Last month’s collapse of Silicon Valley Bank (SVB) saw the first real test of the new bankruptcy procedures put in place for financial institutions under Dodd Frank igniting a new debate on whether the system is working and potentially opening the door for renewed conversation on broader bankruptcy reform.
The Federal Reserve is currently conducting a holistic review of how this was allowed to happen, which they will release on May 1st, but here is what we know now:
November 2021: The San Francisco Federal Reserve issued six warnings to SVB, identifying several areas of concern that they needed to address. This is typically the first step before the Fed takes escalating enforcement action against a bank.
May 2022: The Fed issues another three warnings, identifying issues with the management of the bank as well as inadequacies in their internal stress testing processes.
Summer 2022: The Fed lowered the bank’s rating to ‘fair’, limiting its ability to grow through acquisitions.
November 2022: The Fed issued another warning, specifically citing SVB’s interest rate stress tests as inaccurate.
February 2023: Prior to the Fed raising interest rates to further combat inflation, the risks to institutions including SVB were explicitly reviewed and provided to Board members.
In hindsight, SVB’s rapid growth and reliance on riskier uninsured deposits should have and in fact did present red flags for regulators. Despite these indicators, the precipitous and unchecked failure of SVB forced the FDIC to take SVB into receivership under Title II of Dodd Frank to prevent further systemic risk to the nation’s banking system.
Within a week of SVB’s collapse, SVB Financial, the parent holding company under which SVB was an asset, filed for bankruptcy in New York in order to protect its remaining assets from FDIC claw-back. In a series of hearings in both the Senate and the House on March 28th and 29th, lawmakers on both sides of the aisle largely agreed that both bank management and bank regulators are at least partially to blame for the failure of SVB. Where they diverged was frequently on the question of whether new regulations were necessary or if regulators needed to make greater use of the tools already at their disposal.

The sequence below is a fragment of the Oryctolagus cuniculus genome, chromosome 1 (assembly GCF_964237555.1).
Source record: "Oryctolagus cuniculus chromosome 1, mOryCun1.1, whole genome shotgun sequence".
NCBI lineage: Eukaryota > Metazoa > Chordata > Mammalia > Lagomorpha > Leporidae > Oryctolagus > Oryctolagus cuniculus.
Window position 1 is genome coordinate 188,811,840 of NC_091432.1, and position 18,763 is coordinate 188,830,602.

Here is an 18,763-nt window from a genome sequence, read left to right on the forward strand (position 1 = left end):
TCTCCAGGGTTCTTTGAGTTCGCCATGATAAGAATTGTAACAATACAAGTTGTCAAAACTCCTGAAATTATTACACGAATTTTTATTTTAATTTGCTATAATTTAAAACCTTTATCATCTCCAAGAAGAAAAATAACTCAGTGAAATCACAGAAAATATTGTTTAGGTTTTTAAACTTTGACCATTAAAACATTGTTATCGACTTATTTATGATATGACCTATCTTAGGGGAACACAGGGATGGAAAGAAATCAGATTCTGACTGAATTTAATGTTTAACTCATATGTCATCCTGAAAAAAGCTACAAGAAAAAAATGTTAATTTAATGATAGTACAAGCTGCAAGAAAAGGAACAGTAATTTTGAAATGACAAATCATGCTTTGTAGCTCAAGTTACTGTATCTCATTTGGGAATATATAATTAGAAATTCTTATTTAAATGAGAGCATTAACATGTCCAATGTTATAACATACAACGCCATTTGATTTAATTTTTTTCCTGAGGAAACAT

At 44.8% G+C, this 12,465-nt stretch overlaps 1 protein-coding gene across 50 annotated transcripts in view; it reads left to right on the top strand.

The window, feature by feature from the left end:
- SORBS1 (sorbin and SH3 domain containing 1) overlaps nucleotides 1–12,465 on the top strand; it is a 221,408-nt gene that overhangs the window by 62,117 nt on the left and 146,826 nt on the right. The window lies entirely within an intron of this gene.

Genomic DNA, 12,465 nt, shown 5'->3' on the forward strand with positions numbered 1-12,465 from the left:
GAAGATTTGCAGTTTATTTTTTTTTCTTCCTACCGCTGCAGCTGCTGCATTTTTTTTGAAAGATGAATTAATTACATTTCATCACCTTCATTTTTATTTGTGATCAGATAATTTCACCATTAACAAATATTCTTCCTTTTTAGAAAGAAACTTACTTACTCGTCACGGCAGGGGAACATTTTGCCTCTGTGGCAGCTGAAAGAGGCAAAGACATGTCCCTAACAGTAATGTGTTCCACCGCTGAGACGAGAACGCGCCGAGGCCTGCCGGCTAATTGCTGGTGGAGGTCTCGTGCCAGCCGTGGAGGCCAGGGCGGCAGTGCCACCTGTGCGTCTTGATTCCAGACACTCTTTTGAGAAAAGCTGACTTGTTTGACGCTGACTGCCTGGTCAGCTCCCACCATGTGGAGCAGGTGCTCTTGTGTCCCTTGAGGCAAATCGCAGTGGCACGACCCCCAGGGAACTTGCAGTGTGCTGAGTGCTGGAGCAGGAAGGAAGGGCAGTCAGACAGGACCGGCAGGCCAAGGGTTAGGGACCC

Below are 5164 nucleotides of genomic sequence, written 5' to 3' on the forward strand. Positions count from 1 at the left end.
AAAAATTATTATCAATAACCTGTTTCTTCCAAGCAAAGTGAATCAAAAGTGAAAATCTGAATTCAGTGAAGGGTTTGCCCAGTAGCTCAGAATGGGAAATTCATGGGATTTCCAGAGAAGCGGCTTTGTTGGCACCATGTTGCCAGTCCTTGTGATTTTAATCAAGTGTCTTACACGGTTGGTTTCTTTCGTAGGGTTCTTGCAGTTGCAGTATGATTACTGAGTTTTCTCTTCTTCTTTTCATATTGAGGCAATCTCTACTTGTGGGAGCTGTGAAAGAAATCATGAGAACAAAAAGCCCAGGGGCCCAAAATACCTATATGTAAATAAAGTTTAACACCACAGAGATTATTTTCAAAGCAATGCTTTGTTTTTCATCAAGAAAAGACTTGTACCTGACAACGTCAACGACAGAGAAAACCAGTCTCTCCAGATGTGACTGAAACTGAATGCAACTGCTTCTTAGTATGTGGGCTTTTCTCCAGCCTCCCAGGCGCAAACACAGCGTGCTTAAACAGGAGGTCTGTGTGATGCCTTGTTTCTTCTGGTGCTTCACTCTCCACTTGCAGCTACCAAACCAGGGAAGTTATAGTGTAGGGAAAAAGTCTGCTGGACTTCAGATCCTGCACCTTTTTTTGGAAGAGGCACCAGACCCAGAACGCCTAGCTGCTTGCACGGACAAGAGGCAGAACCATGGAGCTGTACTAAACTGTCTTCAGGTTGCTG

After SVB Financial declared bankruptcy, President Biden issued a statement calling on Congress to increase regulations and stress testing for banks the size of SVB and provide new authority for the FDIC to claw-back bonuses, salaries, and stock buy-back funds from the executives of failed banks.
While somewhat unique to the banking industry, the concept of claw-backs is well known in bankruptcy. The question remains whether this issue will remain firmly in the financial services industry or if it will gain traction more broadly. Notably, SVB Financial filed for bankruptcy in New York, potentially limiting the ability for impacted Californians to be heard and increasing calls for bankruptcy venue reform.
The Federal Reserve is set to finalize its report on the collapse of SVB on May 1, 2023 and consensus has yet to be reached on what needs to be done to prevent similar situations in the future. Still, it has opened the proverbial can of worms and with Members of Congress jockeying for political space to legislation on the topic, we could see new proposals in the both Chapter 11 and Chapter 13 bankruptcy space based on SVB’s situation.
Ash Arnett, PACE Government Affairs, NACM’s Washington Representative